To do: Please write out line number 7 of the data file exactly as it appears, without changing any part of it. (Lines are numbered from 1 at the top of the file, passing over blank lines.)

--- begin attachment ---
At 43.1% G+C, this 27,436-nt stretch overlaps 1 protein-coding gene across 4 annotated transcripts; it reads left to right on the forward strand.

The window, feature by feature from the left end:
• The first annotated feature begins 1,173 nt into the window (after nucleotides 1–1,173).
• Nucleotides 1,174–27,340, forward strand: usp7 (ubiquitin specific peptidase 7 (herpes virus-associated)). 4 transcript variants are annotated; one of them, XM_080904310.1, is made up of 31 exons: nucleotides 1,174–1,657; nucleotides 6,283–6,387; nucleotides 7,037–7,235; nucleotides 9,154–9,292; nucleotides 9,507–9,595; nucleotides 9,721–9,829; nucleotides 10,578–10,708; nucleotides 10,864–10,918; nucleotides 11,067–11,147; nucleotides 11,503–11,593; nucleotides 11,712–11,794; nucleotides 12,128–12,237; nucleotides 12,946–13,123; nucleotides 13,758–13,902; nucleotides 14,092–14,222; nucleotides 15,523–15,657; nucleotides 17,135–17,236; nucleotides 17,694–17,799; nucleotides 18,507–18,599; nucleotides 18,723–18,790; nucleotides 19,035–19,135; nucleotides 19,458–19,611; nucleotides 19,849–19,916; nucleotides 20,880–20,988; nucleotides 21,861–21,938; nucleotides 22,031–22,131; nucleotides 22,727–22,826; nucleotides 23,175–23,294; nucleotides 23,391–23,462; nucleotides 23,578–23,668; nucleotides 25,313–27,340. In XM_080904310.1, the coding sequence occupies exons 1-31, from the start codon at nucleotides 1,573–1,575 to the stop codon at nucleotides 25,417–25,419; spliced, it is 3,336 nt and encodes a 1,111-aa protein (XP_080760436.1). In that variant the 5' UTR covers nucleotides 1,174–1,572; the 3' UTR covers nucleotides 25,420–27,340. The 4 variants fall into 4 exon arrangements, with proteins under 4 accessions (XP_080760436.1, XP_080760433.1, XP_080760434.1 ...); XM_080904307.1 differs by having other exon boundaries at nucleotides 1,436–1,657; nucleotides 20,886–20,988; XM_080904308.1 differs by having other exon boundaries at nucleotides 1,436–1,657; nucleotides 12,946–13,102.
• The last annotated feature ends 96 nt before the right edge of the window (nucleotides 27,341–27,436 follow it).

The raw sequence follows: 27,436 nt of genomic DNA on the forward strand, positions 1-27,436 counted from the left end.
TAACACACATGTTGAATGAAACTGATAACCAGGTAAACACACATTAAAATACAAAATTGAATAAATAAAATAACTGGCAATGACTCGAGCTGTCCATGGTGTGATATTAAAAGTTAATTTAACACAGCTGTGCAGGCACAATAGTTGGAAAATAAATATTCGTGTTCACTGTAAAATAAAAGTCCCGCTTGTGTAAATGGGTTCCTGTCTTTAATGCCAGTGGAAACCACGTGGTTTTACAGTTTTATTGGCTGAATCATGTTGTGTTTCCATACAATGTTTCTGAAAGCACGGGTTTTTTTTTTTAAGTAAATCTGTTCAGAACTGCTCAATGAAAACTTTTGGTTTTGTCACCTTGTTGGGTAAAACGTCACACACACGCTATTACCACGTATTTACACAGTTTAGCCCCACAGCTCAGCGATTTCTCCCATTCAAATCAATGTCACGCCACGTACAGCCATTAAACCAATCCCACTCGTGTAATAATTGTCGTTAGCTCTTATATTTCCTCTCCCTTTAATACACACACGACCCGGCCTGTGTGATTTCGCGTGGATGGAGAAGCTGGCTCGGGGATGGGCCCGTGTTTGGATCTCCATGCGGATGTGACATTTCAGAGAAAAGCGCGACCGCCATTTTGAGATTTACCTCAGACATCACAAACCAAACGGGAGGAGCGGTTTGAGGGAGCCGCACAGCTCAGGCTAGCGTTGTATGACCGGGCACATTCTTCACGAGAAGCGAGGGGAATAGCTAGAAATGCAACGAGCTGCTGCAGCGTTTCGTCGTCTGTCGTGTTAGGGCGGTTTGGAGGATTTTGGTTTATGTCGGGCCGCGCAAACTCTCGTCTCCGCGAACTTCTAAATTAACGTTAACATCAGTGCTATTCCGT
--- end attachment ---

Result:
TAACACACATGTTGAATGAAACTGATAACCAGGTAAACACACATTAAAATACAAAATTGAATAAATAAAATAACTGGCAATGACTCGAGCTGTCCATGGTGTGATATTAAAAGTTAATTTAACACAGCTGTGCAGGCACAATAGTTGGAAAATAAATATTCGTGTTCACTGTAAAATAAAAGTCCCGCTTGTGTAAATGGGTTCCTGTCTTTAATGCCAGTGGAAACCACGTGGTTTTACAGTTTTATTGGCTGAATCATGTTGTGTTTCCATACAATGTTTCTGAAAGCACGGGTTTTTTTTTTTAAGTAAATCTGTTCAGAACTGCTCAATGAAAACTTTTGGTTTTGTCACCTTGTTGGGTAAAACGTCACACACACGCTATTACCACGTATTTACACAGTTTAGCCCCACAGCTCAGCGATTTCTCCCATTCAAATCAATGTCACGCCACGTACAGCCATTAAACCAATCCCACTCGTGTAATAATTGTCGTTAGCTCTTATATTTCCTCTCCCTTTAATACACACACGACCCGGCCTGTGTGATTTCGCGTGGATGGAGAAGCTGGCTCGGGGATGGGCCCGTGTTTGGATCTCCATGCGGATGTGACATTTCAGAGAAAAGCGCGACCGCCATTTTGAGATTTACCTCAGACATCACAAACCAAACGGGAGGAGCGGTTTGAGGGAGCCGCACAGCTCAGGCTAGCGTTGTATGACCGGGCACATTCTTCACGAGAAGCGAGGGGAATAGCTAGAAATGCAACGAGCTGCTGCAGCGTTTCGTCGTCTGTCGTGTTAGGGCGGTTTGGAGGATTTTGGTTTATGTCGGGCCGCGCAAACTCTCGTCTCCGCGAACTTCTAAATTAACGTTAACATCAGTGCTATTCCGT